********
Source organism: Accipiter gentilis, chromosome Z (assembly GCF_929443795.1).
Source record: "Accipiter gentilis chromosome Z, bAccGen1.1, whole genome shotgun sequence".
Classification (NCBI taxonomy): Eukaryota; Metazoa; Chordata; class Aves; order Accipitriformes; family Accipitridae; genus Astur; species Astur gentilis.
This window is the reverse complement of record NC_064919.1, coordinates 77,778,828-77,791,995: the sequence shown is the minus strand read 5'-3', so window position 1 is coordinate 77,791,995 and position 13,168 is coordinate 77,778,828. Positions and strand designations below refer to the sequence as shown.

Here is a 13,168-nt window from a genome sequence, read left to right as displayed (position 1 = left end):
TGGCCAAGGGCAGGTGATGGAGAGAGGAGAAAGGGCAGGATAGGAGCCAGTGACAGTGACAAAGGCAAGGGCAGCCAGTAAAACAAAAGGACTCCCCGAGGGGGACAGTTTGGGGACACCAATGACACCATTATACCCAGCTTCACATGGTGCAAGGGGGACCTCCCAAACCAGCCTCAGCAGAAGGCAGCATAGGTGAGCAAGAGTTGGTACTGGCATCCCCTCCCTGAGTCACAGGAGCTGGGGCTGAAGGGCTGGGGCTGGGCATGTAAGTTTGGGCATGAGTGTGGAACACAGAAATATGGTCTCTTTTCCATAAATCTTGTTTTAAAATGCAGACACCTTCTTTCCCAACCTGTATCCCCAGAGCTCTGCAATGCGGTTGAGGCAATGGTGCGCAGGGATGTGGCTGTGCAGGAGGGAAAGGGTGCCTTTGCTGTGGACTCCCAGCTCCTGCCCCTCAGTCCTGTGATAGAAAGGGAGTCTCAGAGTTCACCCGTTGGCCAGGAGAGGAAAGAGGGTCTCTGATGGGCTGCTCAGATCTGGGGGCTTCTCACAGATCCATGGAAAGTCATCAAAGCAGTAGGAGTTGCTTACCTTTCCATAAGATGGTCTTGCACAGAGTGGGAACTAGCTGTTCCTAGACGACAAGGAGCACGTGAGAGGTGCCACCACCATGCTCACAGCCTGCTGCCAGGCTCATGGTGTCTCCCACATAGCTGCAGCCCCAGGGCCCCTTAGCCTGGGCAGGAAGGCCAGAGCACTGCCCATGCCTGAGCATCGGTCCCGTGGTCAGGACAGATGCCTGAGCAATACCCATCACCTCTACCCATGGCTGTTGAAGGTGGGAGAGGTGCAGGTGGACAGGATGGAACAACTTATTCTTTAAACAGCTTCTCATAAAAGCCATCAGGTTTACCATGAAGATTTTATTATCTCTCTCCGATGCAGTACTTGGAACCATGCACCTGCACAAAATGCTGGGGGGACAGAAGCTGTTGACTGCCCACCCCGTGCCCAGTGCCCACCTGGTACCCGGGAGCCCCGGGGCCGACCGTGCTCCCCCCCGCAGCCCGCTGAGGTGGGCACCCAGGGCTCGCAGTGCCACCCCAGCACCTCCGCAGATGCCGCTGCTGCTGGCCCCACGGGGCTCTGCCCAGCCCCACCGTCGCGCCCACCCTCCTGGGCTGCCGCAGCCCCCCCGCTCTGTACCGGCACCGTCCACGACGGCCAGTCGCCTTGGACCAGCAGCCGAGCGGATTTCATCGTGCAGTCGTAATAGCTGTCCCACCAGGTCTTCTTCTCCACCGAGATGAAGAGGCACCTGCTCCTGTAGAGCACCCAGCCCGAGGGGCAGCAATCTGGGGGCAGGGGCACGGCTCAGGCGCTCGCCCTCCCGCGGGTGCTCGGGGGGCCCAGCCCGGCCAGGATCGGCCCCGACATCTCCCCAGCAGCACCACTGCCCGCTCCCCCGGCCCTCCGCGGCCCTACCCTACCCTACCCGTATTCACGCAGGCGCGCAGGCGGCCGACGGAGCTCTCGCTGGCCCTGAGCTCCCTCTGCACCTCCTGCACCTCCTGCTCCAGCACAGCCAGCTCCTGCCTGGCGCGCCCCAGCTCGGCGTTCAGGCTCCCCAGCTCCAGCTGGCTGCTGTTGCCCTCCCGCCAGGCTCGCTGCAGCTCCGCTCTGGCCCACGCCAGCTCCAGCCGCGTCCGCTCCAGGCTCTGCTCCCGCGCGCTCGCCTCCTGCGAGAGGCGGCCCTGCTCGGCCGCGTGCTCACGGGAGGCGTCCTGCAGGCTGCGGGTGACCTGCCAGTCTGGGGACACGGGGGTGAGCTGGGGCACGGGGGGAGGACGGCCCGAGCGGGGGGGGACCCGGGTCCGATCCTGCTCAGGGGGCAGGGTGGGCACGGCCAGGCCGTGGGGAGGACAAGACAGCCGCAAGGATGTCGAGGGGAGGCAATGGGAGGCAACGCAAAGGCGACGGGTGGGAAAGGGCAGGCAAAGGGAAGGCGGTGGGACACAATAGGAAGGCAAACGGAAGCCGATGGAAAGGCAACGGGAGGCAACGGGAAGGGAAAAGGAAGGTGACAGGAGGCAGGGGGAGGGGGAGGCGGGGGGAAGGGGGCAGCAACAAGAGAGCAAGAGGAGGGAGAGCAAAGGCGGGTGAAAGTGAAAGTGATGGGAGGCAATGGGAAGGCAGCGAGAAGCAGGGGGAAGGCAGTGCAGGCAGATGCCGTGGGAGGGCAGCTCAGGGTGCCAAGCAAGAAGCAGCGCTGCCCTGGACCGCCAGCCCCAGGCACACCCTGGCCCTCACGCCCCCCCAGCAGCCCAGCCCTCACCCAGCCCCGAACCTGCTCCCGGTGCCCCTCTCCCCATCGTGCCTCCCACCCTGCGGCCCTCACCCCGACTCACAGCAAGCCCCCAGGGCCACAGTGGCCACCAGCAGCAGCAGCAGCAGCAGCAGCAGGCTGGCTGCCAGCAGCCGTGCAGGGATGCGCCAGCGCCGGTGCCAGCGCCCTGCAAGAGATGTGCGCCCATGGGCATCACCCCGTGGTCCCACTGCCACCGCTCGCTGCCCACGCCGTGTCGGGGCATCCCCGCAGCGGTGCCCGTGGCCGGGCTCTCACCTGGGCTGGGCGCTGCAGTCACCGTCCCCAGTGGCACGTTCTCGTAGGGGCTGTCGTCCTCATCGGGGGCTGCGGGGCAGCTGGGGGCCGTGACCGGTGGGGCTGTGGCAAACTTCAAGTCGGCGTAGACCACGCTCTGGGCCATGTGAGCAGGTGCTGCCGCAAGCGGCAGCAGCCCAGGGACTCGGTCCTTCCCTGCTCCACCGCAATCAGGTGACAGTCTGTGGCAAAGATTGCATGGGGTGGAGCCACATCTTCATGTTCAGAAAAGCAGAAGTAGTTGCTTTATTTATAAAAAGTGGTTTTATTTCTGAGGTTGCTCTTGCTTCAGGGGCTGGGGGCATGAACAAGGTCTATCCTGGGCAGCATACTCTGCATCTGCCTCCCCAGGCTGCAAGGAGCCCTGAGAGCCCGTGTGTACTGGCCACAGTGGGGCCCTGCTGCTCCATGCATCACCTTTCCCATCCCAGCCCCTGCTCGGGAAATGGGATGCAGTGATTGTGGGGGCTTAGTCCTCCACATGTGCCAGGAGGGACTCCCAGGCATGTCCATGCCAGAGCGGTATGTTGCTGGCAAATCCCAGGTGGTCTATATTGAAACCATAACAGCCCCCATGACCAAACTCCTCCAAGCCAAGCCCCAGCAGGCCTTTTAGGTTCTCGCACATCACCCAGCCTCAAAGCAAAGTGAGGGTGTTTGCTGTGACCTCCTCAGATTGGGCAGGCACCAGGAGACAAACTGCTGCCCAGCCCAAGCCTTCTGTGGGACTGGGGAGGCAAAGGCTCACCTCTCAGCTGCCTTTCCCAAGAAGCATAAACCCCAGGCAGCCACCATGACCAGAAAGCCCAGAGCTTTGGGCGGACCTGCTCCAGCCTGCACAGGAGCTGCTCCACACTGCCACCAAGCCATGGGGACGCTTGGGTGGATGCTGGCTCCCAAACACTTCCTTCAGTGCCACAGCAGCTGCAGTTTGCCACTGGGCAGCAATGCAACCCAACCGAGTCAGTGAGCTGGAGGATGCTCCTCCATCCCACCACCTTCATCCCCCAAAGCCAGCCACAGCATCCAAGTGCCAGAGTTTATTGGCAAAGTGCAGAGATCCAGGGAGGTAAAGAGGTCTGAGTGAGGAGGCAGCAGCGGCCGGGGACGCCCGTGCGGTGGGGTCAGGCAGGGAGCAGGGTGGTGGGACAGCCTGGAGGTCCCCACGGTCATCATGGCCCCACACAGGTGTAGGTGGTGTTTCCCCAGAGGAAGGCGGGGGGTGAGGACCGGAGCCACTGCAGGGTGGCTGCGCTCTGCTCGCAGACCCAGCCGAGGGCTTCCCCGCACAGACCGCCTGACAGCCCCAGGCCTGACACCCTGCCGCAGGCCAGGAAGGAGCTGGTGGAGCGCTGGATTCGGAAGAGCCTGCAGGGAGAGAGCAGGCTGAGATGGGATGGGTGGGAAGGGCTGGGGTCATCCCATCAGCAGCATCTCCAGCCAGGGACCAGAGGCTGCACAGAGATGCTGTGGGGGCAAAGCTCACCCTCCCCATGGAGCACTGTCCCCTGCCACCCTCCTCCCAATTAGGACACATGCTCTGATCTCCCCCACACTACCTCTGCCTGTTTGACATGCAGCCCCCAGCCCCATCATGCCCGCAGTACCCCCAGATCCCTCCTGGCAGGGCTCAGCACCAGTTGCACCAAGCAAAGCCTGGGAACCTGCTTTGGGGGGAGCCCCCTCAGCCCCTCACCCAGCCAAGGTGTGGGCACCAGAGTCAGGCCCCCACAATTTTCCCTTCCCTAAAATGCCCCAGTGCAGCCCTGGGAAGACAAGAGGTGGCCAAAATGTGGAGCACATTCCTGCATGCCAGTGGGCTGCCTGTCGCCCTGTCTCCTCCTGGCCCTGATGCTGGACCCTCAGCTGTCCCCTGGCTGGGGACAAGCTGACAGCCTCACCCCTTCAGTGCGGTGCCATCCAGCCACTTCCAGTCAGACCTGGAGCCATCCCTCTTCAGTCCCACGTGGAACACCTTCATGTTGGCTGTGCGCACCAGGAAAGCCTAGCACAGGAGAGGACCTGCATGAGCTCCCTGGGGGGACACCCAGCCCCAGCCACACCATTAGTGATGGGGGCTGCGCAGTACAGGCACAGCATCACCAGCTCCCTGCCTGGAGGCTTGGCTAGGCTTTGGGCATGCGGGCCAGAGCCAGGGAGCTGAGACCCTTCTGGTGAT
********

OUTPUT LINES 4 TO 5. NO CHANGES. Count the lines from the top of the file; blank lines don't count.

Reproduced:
This window is the reverse complement of record NC_064919.1, coordinates 77,778,828-77,791,995: the sequence shown is the minus strand read 5'-3', so window position 1 is coordinate 77,791,995 and position 13,168 is coordinate 77,778,828. Positions and strand designations below refer to the sequence as shown.

Here is a 13,168-nt window from a genome sequence, read left to right as displayed (position 1 = left end):